Nitrification and potential control mechanisms in simulated premises plumbing
Rahman, Mohammad S.
Camper, Anne K.
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Indigenous drinking water organisms were used to establish nitrification in glass reactors containing copper or polyvinyl chloride (PVC) surfaces. The reactors were fed soil-derived humics as the organic carbon source and ammonium sulfate as the nitrogen source in biologically treated tap water. Water in the reactors was stagnant for 8 h and then flowed for 5 min to simulate conditions in household plumbing. Following the establishment of complete nitrification (conversion of ammonia to nitrate) in both reactor types, various inhibitors of nitrification were tested followed by a period where recovery of nitrification was observed. In one PVC reactor, copper was gradually introduced up to 1.3 ppm. To ensure that most of the copper was in the ionic form, the pH of the influent was then gradually lowered to 6.6. No significant change in nitrification was observed in the presence of copper. Chlorite was introduced into copper and PVC reactors at doses increasing from 0.2 ppm to 20 ppm. There was limited effect on the PVC system and inhibition in the copper reactor only at 20 ppm. Chloramine was tested at chlorine to ammonia ratios ranging from 0.5:1 to 5:1. Nitrification activity was impacted significantly at a 5:1 ratio and ultimately stopped, with the fastest response being in the copper system. Whenever a control mechanism was tested, there was increased release of copper from the reactors with copper coupons. In all cases, nitrification recovered when inhibitors were removed but the rates of recovery differed depending on the treatment method and coupon surface.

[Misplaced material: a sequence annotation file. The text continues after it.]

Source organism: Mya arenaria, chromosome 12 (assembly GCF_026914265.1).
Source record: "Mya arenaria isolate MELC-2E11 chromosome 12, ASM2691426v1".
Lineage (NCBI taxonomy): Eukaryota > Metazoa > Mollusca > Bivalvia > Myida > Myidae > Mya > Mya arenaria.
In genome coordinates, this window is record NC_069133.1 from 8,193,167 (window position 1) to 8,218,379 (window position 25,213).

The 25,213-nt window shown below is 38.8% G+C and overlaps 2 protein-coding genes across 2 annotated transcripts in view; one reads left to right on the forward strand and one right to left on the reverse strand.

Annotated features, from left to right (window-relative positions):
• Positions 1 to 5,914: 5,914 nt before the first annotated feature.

Rahman MS, Encarnacion G, Camper AK, "Nitrification and potential control mechanisms in simulated premises plumbing," Water Research 2011 45(17):5511-5522